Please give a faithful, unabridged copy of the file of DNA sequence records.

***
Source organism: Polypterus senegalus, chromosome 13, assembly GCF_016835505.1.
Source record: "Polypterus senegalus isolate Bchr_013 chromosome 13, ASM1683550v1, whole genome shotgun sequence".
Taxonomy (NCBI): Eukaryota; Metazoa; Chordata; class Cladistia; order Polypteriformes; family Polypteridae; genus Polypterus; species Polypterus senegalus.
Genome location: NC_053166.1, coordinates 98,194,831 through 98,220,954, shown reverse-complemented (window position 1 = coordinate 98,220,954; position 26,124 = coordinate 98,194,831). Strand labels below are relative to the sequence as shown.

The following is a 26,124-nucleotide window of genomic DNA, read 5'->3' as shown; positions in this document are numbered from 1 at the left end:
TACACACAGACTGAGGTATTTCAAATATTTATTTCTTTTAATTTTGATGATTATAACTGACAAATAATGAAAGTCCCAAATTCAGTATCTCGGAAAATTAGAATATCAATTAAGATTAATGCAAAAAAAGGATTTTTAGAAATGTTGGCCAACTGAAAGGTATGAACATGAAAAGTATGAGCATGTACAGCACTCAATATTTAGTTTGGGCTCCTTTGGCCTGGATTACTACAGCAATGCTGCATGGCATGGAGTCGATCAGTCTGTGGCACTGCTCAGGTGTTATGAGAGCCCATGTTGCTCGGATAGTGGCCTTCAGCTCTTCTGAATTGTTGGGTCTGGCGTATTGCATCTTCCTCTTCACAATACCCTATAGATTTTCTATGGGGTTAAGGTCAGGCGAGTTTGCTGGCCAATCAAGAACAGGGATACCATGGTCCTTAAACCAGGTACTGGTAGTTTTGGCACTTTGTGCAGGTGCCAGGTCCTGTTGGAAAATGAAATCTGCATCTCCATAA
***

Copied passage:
Source organism: Polypterus senegalus, chromosome 13, assembly GCF_016835505.1.
Source record: "Polypterus senegalus isolate Bchr_013 chromosome 13, ASM1683550v1, whole genome shotgun sequence".
Taxonomy (NCBI): Eukaryota; Metazoa; Chordata; class Cladistia; order Polypteriformes; family Polypteridae; genus Polypterus; species Polypterus senegalus.
Genome location: NC_053166.1, coordinates 98,194,831 through 98,220,954, shown reverse-complemented (window position 1 = coordinate 98,220,954; position 26,124 = coordinate 98,194,831). Strand labels below are relative to the sequence as shown.

The following is a 26,124-nucleotide window of genomic DNA, read 5'->3' as shown; positions in this document are numbered from 1 at the left end:
TACACACAGACTGAGGTATTTCAAATATTTATTTCTTTTAATTTTGATGATTATAACTGACAAATAATGAAAGTCCCAAATTCAGTATCTCGGAAAATTAGAATATCAATTAAGATTAATGCAAAAAAAGGATTTTTAGAAATGTTGGCCAACTGAAAGGTATGAACATGAAAAGTATGAGCATGTACAGCACTCAATATTTAGTTTGGGCTCCTTTGGCCTGGATTACTACAGCAATGCTGCATGGCATGGAGTCGATCAGTCTGTGGCACTGCTCAGGTGTTATGAGAGCCCATGTTGCTCGGATAGTGGCCTTCAGCTCTTCTGAATTGTTGGGTCTGGCGTATTGCATCTTCCTCTTCACAATACCCTATAGATTTTCTATGGGGTTAAGGTCAGGCGAGTTTGCTGGCCAATCAAGAACAGGGATACCATGGTCCTTAAACCAGGTACTGGTAGTTTTGGCACTTTGTGCAGGTGCCAGGTCCTGTTGGAAAATGAAATCTGCATCTCCATAA